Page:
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East L.A.'s Julian Ramirez bringing more fight to StubHub Center

Julian Ramirez of East Los Angeles (15-0, eight KOs), pictured, will fight San Diego’s Chris Martin (28-6-3, nine KOs).

Julian Ramirez of East Los Angeles (15-0, eight KOs), pictured, will fight San Diego’s Chris Martin (28-6-3, nine KOs).

(Boxeo Mundial )

Julian Ramirez’s uncle, the late world-champion boxer Genaro “Chicanito” Hernandez, used to advise the boy not to pursue a boxing career.

“I remember him telling me to go to school or to play another sport — baseball or soccer — because a life in boxing was so hard,” Ramirez, 22, said. “But there was no looking back for me, I was already in tournaments.”

So Ramirez consulted his uncle again before the Southland’s former super-featherweight champion died of cancer at 45 in 2011.

“He just told me that when you train, train until you can’t feel your arms,” Ramirez said.

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“Work hard,” Hernandez instructed his nephew, “and you’ll be a champion.”

An Alhambra High product, Ramirez (14-0, eight knockouts) trains now in the backyard of a Pico Rivera home -- “it’s nice,” he clarifies -- and on Saturday he returns to the ring at StubHub Center in Carson in a featherweight bout scheduled for 10 rounds against Mexico’s Hugo Partida (20-5-2, 15 KOs).

The fight will be the final bout before HBO’s broadcast begins, with Argentina’s Lucas Matthysse (37-3, 34 KOs) meeting Ukraine’s Viktor Postol (27-0, 11 KOs) for the vacant World Boxing Council super-lightweight title.

Ramirez is educated in boxing well enough to know that fighting at StubHub carries with it a duty to engage. He’s seen the legendarey Israel Vazquez-Rafael Marquez bouts there, and fought on the card where Jhonny Gonzalez stunned Abner Mares by first-round knockout.

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“I have a fan-friendly style. I’m a risk-taker,” Ramirez said. “I didn’t mind if I lost in the amateurs, I just fought the best. And I’ll do the same in the pros. I want to be a champ, and when I become one, I’ll fight other champs.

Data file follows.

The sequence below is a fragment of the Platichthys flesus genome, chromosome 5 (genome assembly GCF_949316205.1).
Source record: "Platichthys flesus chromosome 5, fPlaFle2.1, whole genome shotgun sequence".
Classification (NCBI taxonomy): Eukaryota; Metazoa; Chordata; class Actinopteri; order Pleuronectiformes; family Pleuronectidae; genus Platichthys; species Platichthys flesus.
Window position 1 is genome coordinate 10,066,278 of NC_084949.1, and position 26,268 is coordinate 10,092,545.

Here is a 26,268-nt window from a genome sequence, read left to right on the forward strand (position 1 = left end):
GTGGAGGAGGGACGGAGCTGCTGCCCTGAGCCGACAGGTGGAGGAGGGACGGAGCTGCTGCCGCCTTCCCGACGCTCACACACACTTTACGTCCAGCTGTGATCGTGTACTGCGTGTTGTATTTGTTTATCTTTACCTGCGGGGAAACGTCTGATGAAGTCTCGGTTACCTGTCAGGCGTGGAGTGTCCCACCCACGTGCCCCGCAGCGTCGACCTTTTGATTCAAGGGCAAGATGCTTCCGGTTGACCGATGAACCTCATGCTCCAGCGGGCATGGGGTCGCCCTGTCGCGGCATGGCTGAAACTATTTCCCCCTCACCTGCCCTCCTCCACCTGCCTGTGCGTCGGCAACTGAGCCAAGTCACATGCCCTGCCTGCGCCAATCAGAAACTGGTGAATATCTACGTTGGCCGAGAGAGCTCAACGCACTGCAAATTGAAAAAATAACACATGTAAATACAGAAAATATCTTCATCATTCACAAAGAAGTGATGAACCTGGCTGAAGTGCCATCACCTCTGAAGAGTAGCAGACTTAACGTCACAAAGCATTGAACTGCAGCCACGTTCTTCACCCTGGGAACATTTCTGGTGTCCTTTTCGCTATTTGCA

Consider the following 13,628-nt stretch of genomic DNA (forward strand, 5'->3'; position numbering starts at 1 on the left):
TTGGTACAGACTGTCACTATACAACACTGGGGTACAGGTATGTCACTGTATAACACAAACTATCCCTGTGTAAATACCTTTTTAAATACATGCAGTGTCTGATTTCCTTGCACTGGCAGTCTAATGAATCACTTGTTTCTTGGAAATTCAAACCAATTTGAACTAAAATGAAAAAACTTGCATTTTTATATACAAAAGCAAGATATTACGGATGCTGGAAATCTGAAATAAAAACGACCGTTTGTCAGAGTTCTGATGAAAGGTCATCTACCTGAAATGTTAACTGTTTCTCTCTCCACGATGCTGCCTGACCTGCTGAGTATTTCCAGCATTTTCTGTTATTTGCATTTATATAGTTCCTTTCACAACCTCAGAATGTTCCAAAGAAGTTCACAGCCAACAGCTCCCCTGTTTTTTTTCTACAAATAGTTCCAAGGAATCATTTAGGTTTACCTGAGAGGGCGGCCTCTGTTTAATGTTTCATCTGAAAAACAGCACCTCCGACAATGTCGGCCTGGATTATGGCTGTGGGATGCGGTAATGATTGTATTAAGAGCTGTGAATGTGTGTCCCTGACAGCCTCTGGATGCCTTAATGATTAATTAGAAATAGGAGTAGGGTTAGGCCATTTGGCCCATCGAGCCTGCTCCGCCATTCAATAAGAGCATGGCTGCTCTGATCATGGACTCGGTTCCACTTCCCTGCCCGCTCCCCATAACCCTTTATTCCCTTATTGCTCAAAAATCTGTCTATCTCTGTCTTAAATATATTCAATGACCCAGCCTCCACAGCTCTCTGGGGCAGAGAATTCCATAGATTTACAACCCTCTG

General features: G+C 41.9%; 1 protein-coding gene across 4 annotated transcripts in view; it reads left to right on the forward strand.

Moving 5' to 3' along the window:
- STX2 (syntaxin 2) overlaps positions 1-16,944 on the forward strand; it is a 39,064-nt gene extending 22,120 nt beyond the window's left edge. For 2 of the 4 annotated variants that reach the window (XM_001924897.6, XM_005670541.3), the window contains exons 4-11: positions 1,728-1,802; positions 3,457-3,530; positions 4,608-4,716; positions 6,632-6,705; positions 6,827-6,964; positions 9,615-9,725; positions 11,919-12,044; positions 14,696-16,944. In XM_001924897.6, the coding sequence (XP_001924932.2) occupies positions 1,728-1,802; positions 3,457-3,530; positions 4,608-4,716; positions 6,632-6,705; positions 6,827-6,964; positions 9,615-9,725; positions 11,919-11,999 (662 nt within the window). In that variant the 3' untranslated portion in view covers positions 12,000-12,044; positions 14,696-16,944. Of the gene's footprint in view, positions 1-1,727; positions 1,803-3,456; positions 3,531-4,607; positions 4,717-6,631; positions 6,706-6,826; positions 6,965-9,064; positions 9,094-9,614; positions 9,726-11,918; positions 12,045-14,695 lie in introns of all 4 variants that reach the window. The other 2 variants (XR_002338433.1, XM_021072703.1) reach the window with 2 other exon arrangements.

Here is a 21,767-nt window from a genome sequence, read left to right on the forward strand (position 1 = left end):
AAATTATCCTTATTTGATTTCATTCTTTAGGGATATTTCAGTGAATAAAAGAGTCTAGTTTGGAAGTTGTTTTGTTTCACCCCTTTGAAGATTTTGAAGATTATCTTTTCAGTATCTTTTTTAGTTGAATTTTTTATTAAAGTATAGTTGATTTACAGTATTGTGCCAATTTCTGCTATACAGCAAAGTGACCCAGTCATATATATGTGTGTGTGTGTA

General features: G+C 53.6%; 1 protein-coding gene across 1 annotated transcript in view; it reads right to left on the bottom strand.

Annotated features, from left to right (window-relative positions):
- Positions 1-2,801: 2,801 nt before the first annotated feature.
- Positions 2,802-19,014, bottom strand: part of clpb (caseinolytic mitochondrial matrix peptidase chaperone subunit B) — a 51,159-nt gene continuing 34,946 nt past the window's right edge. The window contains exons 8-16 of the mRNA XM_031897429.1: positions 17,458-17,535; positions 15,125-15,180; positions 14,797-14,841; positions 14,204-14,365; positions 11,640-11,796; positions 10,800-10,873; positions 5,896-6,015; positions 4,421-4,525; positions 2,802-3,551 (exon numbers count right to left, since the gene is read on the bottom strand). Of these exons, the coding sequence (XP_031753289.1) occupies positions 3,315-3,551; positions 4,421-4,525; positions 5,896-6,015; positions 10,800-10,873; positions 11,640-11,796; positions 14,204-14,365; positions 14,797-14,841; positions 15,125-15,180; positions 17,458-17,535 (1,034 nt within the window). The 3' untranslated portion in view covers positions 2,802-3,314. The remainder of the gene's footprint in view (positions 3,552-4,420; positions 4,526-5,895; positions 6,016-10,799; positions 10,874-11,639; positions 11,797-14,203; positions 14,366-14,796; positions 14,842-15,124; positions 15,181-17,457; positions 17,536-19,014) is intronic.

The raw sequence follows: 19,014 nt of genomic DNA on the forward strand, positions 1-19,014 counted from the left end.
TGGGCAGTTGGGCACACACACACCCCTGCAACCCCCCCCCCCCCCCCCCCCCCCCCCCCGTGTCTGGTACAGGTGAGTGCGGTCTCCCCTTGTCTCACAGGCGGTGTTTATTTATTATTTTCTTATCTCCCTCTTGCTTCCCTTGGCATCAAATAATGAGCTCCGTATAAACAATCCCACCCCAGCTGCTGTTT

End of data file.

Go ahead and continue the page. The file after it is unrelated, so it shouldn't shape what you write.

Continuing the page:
“Back in the day, the best fight the best because they want to be respected.”

Hernandez, for instance, absorbed losses to Oscar De La Hoya and Floyd Mayweather Jr.

“Fighters now think about the business, the payday, the pretty record. But me, I want to be respected,” Ramirez said. “All the hard work I’ve put in, I want to have respect for that.”

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Ramirez most recently won a 10-round decision over Raul Hidalgo at the Belasco Theater downtown. He said if he emerges healthy in victory Saturday, he could fight again in December and be positioned for a minor belt next year.

He assessed the landscape and acknowledged his standing as one of Los Angeles’ best young fighters.

“Growing up, there were a lot of good fighters ... some of the best stopped boxing. It’s sad. I saw them get into other stuff,” Ramirez said. “I look at it like I just got lucky, blessed. There are other good fighters who don’t get a chance. I got a chance. I don’t mind fighting anywhere. I just want to fight.”

Follow Lance Pugmire on Twitter @latimespugmire

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